UA Little Rock honored for exhibit preserving history of Robinson Center

Photo of students visiting the historic timeline exhibit at Robinson Auditorium

The University of Arkansas at Little Rock Center for Arkansas History and Culture has been recognized for its efforts to showcase the history of the Robinson Center.

Preserve Arkansas awarded the center an honorable mention in the Outstanding Achievement in Preservation Education category for the mural/timeline exhibit at Robinson Memorial Auditorium.

The Arkansas Preservation Awards, held annually in January, recognizes preservation efforts across the state. These achievements range from outstanding examples of rehabilitated structures, revitalized neighborhoods, and commercial districts.

The “Timeline of Historic Robinson Center” was unveiled Nov. 9, 2019, in the Robinson Center. The exhibit was a collaboration between UA Little Rock’s Center for Arkansas History and Culture, Department of Art and Design, Department of History, and the Little Rock Convention and Visitors Bureau.

The timeline stretches more than 50 feet along the interior wall, detailing the history of the center from the 1930s to the present. At one end of the timeline is a 10-foot-tall photograph of Joseph Taylor Robinson, the former Arkansas governor and U.S. senator for whom Robinson Auditorium was named. At the other end is a reproduction painting of the newly remodeled building that re-opened Nov. 10, 2016, following a 28-month, $70-million restoration, renovation, an expansion led by the Little Rock Convention and Visitors Bureau.

Shannon Lausch, an archivist at the Center for Arkansas History and Culture, was the lead researcher and wrote the primary text panels for the exhibit. Charles Romney, associate professor of history, and Vincent Vinikas, professor of history, also contributed to the research. Kevin Cates and Thomas Clifton, professors in UA Little Rock’s Department of Art and Design, oversaw the exhibit design.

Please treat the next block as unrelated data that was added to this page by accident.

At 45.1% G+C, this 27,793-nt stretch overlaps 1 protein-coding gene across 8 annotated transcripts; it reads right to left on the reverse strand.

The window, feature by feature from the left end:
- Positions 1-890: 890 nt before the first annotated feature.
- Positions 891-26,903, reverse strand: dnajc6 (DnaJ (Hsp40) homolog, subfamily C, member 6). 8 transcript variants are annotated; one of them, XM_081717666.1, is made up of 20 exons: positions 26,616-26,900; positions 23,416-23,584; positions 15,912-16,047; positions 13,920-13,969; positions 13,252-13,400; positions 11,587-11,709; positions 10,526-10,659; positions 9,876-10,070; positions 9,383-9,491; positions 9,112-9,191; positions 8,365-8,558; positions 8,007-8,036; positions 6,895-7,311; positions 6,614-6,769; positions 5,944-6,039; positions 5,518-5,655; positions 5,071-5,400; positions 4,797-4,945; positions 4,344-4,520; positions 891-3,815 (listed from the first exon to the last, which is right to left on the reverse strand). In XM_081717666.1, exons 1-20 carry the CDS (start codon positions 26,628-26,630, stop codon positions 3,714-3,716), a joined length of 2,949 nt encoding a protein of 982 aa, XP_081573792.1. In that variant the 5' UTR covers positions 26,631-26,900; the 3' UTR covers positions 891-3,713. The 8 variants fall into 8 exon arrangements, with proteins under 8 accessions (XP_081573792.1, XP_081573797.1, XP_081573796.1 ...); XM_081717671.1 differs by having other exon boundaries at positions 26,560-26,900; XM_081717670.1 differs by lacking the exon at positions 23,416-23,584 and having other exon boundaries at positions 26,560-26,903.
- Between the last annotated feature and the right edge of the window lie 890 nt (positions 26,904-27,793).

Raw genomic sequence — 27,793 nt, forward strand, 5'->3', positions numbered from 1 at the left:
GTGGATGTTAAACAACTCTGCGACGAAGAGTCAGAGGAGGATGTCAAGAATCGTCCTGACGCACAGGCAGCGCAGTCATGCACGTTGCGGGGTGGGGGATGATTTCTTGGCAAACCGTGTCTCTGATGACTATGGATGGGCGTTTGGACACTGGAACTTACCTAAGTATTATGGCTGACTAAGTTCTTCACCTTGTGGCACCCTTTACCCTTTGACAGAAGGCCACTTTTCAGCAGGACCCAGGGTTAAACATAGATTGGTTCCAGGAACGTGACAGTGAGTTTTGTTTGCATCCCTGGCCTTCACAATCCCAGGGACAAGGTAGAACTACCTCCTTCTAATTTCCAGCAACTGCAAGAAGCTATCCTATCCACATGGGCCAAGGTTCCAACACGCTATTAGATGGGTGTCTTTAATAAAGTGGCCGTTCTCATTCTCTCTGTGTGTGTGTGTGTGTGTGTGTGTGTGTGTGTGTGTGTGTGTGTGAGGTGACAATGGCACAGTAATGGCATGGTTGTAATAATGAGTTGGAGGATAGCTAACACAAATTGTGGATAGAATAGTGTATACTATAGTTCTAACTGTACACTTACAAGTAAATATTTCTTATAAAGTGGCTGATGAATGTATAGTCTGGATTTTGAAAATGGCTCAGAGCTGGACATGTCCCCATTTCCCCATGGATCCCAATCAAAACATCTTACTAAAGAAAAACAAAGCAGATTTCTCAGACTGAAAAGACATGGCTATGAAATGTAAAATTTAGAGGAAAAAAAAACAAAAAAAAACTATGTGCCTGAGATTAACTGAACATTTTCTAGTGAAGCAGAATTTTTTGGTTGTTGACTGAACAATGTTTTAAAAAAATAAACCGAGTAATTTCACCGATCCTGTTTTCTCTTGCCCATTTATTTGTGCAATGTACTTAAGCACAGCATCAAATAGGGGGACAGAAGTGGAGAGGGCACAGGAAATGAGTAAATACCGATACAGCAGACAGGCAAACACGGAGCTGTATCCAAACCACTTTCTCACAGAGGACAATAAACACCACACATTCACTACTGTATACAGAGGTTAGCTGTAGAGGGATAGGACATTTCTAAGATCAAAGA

“I coordinated the research and writing for the Robinson Center exhibit,” Lausch said. “The exhibit’s success came from the collaboration among many people with different talents. I enjoyed working with my colleagues and getting to know people outside of my department. Many of the historic images used in the exhibit were taken by a Little Rock architectural photographer, whose collection I was working on at the time. It was gratifying to see his photographs used to illustrate the exhibit.”

The Robinson Center was constructed during the Great Depression as a building project under President Franklin Roosevelt’s New Deal legislation. At the groundbreaking ceremony on Dec. 14, 1937, city officials dedicated the building to Sen. Robinson, who had died six months earlier. The city saw it as a fitting tribute to name the structure after Robinson, whose work in supporting the New Deal had enabled projects like the Robinson Auditorium.

Over the years, Robinson has hosted theater, music, dance, lectures, sports, and civic events. When it opened, it became the first auditorium in the South with air conditioning. Conventions, theatrical shows, and numerous musical acts all came to Little Rock. In fact, the first recording of Elvis Presley’s “Hound Dog” was made on Robinson’s stage.

“Remembering the connections between past and present allows us to build a brighter future,” Vinikas said.

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